The History of Inclusive Playgrounds
Well-designed, inclusive playgrounds provide a setting for children of all ages and abilities. They also promote awareness of those who may learn, play and communicate differently in an environment designed for interaction and fun. Although kids have been using their imaginations long before slides and swings were a part of recess, inclusive playground equipment cultivates healthy childhood development. Metro Recreation is proud to consult and design inclusive playgrounds in Maryland, West Virginia, and Washington, DC. What makes a playground inclusive is the innovative structures and spaces designed to unleash the potential for everyone regardless of age or physical ability.
The History of Playgrounds
The National Trust for Historic Preservation credits an 1886 sand garden in Boston as the first playground designed for children. America was well into the 20th century before they saw a need for public play spaces across the country. As urbanization and industrialization grew, humanitarians embraced playgrounds to help children living in cramped housing who lacked socialization and fresh air. Not only were playgrounds seen as a way to keep youth out of trouble by keeping them occupied, but it also became evident these planned areas helped develop gross motor skills. They also encouraged conversation and showed how fun it was to have a place to be a carefree kid.
In 1906, the Playground Association of America was formed. Their purpose was to show communities how these planned places for children could be of benefit. The group provided information on layout and design, construction information, and suggestions for the type of activities that were play-yard appropriate.
This History of ADA Inclusive Playgrounds
The Americans with Disabilities Act became a law in 1990. This important civil rights legislation prohibits discrimination against people with disabilities in jobs, schools, transit, and in public and private places, including playgrounds.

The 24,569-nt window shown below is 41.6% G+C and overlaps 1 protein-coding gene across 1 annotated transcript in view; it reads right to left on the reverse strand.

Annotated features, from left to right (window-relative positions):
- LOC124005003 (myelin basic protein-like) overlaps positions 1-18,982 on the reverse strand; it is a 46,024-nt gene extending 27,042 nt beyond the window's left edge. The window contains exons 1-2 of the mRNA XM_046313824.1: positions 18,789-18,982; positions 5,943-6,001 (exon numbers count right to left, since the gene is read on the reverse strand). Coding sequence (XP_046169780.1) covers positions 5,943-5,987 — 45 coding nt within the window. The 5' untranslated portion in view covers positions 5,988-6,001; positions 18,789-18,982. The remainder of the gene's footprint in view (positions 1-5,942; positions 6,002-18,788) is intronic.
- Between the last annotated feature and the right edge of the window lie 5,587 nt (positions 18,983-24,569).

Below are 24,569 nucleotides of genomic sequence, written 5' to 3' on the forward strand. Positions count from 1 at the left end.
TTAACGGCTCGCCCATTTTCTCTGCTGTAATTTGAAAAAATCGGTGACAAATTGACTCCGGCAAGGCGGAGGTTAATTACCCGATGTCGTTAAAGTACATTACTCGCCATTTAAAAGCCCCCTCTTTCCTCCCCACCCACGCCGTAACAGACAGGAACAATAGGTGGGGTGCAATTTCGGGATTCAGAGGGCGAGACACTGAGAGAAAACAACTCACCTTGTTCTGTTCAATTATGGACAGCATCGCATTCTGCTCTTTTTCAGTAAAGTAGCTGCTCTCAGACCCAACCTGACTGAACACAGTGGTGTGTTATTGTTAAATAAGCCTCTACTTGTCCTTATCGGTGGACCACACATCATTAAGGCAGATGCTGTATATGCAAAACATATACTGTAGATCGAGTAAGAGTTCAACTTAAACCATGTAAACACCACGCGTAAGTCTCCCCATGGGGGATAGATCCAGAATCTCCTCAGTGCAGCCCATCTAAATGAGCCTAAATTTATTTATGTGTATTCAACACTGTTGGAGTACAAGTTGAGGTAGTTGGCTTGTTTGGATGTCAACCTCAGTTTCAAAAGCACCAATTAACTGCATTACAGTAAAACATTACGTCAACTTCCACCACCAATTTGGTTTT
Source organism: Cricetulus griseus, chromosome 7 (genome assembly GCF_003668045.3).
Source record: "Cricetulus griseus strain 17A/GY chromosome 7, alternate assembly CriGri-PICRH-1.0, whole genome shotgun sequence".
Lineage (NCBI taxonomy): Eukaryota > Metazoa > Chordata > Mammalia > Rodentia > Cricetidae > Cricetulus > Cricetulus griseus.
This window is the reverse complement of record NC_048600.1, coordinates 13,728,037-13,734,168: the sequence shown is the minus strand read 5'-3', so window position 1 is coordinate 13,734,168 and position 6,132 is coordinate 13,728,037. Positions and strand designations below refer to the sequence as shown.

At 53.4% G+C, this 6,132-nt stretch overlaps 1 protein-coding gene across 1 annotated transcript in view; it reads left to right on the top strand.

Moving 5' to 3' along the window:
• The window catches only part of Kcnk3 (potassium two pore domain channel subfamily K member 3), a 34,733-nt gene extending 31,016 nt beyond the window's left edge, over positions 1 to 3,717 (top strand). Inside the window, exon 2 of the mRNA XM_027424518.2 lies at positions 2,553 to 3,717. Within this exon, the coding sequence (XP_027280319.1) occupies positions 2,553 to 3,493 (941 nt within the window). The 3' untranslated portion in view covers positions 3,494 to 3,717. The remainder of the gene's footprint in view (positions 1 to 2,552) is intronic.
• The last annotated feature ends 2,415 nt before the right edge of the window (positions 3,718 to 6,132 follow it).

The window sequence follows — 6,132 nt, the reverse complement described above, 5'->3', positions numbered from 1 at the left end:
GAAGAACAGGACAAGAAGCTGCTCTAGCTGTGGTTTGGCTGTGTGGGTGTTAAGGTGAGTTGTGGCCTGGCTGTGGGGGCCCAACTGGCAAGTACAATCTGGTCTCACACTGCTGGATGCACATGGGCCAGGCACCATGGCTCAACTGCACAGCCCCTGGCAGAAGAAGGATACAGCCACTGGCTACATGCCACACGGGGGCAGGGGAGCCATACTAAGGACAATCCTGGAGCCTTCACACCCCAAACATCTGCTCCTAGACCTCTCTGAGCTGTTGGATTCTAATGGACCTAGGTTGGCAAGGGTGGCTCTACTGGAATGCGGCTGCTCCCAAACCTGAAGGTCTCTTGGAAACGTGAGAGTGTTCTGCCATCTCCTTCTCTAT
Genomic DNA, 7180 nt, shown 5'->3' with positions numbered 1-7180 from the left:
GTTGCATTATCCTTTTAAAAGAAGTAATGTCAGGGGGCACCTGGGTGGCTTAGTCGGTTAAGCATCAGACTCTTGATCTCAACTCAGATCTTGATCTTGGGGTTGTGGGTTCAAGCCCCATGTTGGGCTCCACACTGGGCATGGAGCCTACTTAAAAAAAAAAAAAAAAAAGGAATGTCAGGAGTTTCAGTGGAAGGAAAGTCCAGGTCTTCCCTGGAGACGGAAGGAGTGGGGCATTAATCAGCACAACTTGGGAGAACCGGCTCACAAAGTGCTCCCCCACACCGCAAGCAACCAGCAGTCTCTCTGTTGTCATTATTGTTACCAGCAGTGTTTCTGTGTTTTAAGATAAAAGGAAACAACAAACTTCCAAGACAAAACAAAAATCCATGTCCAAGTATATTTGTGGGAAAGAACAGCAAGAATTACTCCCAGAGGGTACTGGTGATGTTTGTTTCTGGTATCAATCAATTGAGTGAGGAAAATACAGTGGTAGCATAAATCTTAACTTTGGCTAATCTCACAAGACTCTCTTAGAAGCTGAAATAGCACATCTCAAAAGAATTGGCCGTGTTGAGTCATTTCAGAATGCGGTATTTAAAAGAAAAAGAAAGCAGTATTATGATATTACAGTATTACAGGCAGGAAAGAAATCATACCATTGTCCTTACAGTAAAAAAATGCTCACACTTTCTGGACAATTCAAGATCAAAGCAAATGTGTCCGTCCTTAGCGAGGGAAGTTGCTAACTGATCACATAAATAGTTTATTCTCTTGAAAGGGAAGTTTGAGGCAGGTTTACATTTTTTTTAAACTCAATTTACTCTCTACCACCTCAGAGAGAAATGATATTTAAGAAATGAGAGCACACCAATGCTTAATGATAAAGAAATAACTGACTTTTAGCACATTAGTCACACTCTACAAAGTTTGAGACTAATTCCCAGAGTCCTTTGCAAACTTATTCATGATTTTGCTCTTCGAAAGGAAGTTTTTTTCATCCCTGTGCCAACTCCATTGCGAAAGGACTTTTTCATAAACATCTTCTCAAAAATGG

In 1993, the Federal Access Board’s Recreation Access Advisory Committee was instrumental in bringing the voices of those in wheelchairs into the conversation. The descriptions concerning how they transferred themselves in and out of wheelchairs in their daily lives led to immediate changes. Playground manufacturing companies began designing for those who wanted the ability to play like everyone else.
Inclusive Playgrounds Today
Although playgrounds have come a long way since the passage of ADA requirements, all-inclusive playgrounds also consider the needs of children with sensory processing issues. Along with wheelchair ramps, low-impact surfaces, and customized swings, you will also find inclusive playgrounds that include music, rich touchable textures, and exploration opportunities for all, including little ones who may be hearing impaired. Those overwhelmed by too much stimulation or conversation can find safe spaces for quiet before rejoining their peers at play.
Inclusive playgrounds are thoughtfully planned and designed by our teams at Metro Recreation. We want to ensure a positive experience for all who visit your space. Not only do we offer FREE site visits, but Metro can also help you maximize your available area to create the best play value for your budget. Contact us today!